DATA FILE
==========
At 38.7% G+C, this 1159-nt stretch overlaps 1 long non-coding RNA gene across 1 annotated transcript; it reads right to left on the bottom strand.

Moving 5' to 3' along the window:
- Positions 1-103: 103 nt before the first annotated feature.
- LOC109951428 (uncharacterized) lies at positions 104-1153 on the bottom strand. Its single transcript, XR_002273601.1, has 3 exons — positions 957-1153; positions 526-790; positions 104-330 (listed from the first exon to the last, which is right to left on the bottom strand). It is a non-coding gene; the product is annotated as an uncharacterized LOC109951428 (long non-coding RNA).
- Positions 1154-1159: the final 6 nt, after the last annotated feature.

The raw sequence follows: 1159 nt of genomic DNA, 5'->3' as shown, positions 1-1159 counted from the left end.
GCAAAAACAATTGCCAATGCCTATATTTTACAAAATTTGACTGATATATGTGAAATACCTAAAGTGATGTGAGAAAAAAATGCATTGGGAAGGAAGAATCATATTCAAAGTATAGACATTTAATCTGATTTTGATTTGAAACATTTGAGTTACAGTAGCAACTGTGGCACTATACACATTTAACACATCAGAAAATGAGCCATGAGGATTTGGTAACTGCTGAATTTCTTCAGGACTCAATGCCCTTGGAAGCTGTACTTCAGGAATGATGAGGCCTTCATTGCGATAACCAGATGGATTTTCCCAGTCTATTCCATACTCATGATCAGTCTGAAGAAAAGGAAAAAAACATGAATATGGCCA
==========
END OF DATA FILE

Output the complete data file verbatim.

At 38.7% G+C, this 1159-nt stretch overlaps 1 long non-coding RNA gene across 1 annotated transcript; it reads right to left on the bottom strand.

Moving 5' to 3' along the window:
- Positions 1-103: 103 nt before the first annotated feature.
- LOC109951428 (uncharacterized) lies at positions 104-1153 on the bottom strand. Its single transcript, XR_002273601.1, has 3 exons — positions 957-1153; positions 526-790; positions 104-330 (listed from the first exon to the last, which is right to left on the bottom strand). It is a non-coding gene; the product is annotated as an uncharacterized LOC109951428 (long non-coding RNA).
- Positions 1154-1159: the final 6 nt, after the last annotated feature.

The raw sequence follows: 1159 nt of genomic DNA, 5'->3' as shown, positions 1-1159 counted from the left end.
GCAAAAACAATTGCCAATGCCTATATTTTACAAAATTTGACTGATATATGTGAAATACCTAAAGTGATGTGAGAAAAAAATGCATTGGGAAGGAAGAATCATATTCAAAGTATAGACATTTAATCTGATTTTGATTTGAAACATTTGAGTTACAGTAGCAACTGTGGCACTATACACATTTAACACATCAGAAAATGAGCCATGAGGATTTGGTAACTGCTGAATTTCTTCAGGACTCAATGCCCTTGGAAGCTGTACTTCAGGAATGATGAGGCCTTCATTGCGATAACCAGATGGATTTTCCCAGTCTATTCCATACTCATGATCAGTCTGAAGAAAAGGAAAAAAACATGAATATGGCCA